Tell us what you really think of open houses

National open house weekend also a chance to plug homeownership, Realtors

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Editor’s note: This story has been updated to include a statement from the National Association of Realtors that the Realtors Nationwide Open House Weekend is not an official NAR event.

"Want to pick a fight in a roomful of real estate agents? Ask them whether they think open houses are worthwhile."

That’s how reporter Mary Umberger kicked off a two-part series for Inman News examining the pros and cons of the time-honored technique of marketing homes for sale.

Today, Inman News is doing just that — asking agents and brokers whether they hold open houses themselves, how they promote them, what they get out of them, and what they think of the upcoming Realtors Nationwide Open House Weekend (click button below to take our survey).

 

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Some agents Umberger talked to said open houses have a low conversion rate — many who tromp through the featured homes turn out to be curious neighbors. There are better places for agents to focus their marketing efforts, they said, like the Internet and social media channels. And open houses also raised safety concerns, both personal and legal, for some.

But others said Realtors shouldn’t be too quick to give up on open houses — sometimes, a buyer really does walk in off the street. Open houses can provide valuable feedback for sellers and generate "buzz" about a property, some agents said. And, of course, open houses can help agents prospect for clients — some said that’s the main reason they exist.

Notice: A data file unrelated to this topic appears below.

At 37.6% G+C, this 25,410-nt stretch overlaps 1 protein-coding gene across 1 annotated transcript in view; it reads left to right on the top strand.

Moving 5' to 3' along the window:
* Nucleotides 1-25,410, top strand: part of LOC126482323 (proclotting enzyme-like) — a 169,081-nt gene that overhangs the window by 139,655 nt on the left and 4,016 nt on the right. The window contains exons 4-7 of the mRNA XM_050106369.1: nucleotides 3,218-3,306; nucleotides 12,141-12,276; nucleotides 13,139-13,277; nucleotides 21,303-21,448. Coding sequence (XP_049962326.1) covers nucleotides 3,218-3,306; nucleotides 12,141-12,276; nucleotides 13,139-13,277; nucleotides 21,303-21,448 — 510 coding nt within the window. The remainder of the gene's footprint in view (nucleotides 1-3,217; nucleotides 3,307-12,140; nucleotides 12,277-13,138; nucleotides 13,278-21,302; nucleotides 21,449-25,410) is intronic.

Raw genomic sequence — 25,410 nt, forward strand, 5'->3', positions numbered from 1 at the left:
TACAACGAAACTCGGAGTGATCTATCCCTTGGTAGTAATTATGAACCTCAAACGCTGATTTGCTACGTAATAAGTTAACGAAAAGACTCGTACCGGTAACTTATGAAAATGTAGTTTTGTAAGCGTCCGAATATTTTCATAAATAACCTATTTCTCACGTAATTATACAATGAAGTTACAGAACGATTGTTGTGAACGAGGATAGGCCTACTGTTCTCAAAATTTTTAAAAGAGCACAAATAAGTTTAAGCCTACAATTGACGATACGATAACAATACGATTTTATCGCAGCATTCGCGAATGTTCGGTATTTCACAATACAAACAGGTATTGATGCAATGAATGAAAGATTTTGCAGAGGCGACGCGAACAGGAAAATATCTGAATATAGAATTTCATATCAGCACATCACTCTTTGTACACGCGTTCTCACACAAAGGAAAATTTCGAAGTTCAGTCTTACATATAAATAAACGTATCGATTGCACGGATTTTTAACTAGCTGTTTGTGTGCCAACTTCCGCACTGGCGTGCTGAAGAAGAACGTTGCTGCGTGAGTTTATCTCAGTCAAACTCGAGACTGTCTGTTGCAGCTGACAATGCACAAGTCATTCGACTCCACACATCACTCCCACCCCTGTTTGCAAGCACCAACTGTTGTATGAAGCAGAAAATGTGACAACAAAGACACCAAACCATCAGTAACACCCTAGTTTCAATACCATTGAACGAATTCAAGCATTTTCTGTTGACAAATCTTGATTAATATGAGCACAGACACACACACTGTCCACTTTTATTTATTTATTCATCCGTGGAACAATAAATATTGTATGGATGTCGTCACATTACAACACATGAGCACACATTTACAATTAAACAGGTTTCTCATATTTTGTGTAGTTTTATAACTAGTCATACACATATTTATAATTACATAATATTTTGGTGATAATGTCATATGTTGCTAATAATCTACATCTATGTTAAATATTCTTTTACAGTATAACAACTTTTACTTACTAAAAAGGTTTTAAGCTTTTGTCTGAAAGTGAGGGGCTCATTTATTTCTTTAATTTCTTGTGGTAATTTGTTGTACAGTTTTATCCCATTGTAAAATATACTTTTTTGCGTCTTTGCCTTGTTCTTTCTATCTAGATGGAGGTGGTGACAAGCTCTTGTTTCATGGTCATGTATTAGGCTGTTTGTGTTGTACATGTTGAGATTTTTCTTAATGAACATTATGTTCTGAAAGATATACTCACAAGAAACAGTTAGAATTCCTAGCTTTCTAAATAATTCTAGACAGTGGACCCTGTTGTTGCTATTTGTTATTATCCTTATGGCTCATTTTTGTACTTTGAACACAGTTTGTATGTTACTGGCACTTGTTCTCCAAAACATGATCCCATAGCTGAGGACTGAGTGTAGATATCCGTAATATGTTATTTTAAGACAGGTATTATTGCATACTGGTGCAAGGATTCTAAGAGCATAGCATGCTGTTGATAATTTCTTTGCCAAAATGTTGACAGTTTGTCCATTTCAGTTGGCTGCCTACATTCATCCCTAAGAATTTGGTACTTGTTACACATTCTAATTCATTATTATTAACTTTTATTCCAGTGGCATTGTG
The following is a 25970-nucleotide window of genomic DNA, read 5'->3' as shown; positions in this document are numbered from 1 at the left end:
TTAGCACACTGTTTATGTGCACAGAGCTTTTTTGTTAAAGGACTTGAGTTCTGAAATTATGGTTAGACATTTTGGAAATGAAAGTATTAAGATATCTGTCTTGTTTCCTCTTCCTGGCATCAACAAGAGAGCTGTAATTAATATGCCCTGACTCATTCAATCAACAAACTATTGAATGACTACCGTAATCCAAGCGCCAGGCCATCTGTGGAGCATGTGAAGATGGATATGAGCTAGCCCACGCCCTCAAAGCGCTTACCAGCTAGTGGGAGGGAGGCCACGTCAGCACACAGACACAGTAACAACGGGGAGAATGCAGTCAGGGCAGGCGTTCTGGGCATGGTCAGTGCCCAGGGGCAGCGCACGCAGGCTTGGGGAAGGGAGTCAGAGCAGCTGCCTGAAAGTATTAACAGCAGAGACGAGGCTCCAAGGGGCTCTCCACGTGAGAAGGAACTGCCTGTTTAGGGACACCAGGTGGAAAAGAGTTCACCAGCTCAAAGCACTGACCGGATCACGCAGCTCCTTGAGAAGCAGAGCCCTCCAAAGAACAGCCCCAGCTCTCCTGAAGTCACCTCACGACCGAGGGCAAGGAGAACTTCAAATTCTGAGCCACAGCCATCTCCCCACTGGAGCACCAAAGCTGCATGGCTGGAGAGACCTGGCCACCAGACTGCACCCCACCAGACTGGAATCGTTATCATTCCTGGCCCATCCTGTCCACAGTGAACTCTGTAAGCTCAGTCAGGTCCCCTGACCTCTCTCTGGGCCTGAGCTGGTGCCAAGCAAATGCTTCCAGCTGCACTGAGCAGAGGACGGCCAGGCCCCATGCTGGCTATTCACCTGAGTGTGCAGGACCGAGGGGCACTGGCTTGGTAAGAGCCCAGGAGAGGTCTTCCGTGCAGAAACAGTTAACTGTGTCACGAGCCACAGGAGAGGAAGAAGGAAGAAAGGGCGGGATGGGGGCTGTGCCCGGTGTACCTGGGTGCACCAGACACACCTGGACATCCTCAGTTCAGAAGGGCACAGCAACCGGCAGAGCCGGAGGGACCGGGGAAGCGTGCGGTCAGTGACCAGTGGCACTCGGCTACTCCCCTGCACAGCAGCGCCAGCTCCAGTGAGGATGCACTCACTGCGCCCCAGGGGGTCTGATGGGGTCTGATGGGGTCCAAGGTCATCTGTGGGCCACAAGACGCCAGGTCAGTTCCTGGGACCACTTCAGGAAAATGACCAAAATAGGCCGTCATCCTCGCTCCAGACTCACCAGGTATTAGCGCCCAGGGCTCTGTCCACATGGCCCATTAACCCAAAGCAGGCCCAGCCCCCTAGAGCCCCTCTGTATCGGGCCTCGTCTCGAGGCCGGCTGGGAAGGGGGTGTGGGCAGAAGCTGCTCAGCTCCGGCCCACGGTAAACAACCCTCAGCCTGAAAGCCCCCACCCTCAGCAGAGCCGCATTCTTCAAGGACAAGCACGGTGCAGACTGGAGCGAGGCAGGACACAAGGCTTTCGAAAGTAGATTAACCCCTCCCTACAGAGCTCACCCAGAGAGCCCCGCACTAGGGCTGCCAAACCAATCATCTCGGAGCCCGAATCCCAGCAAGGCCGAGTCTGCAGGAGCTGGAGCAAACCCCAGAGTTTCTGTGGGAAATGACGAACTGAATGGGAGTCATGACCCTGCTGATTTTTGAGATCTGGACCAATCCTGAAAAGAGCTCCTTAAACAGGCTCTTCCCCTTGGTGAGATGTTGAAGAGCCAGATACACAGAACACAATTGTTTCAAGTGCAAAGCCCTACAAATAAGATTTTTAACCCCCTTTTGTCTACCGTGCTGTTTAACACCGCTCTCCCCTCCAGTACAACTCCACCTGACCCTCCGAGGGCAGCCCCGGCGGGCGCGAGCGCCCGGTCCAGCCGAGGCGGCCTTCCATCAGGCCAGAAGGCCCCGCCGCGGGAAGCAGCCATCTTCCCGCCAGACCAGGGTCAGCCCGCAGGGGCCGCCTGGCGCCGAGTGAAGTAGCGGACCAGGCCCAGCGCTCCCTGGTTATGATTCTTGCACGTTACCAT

Where buyers get information about homes for sale

Internet

88%

Real estate agent

87%

Yard sign

55%

Open house

45%

Print newspaper advertisement

30%

Home book or magazine

19%

Homebuilder

16%

Relocation company

4%

Television

4%

Billboard

4%

Source: NAR 2011 "Profile of Home Buyers and Sellers" survey

There’s certainly more to the Realtors Nationwide Open House Weekend than just selling houses. The annual event, which takes place this year on Saturday, April 28, and Sunday, April 29, is a chance to talk up housing markets, homeownership, and the value of working with a Realtor.

"With plentiful inventory and record-breaking housing affordability conditions, Realtors expect this year’s spring homebuying season to be a busy one," begins a press release the National Association of Realtors is providing for use by local Realtor associations.

In media talking points NAR is distributing to members for the event, Realtors are advised to highlight their "unparalleled knowledge of local market conditions," which they can "leverage" to "help their clients reach their real estate goals."

NAR is reminding members that the event "not only brings buyers and sellers together, it is also an opportunity for Realtors to connect with consumers in their communities about the housing issues that matter most to them."

Realtors should communicate to the public that, "We need to make sure that any changes to current programs or incentives don’t jeopardize a housing and economic recovery," an allusion to the many issues the trade group is engaged with on Capitol Hill.

NAR is opposed to any changes that would limit or undermine the current tax deduction for interest paid on mortgages on first and second homes, for example, or the exclusion from capital gains taxes of up to $500,000 in profit on the sale of a married couple’s home.

NAR spokeswoman Stephanie Singer, said the Realtors Nationwide Open House Weekend is not an official NAR event. 

"The name of the event is the Realtors Nationwide Open House Weekend because it is organized by the communication directors of various local and state associations," Singer said. "NAR supports these efforts, but the event itself does not originate from the national association."


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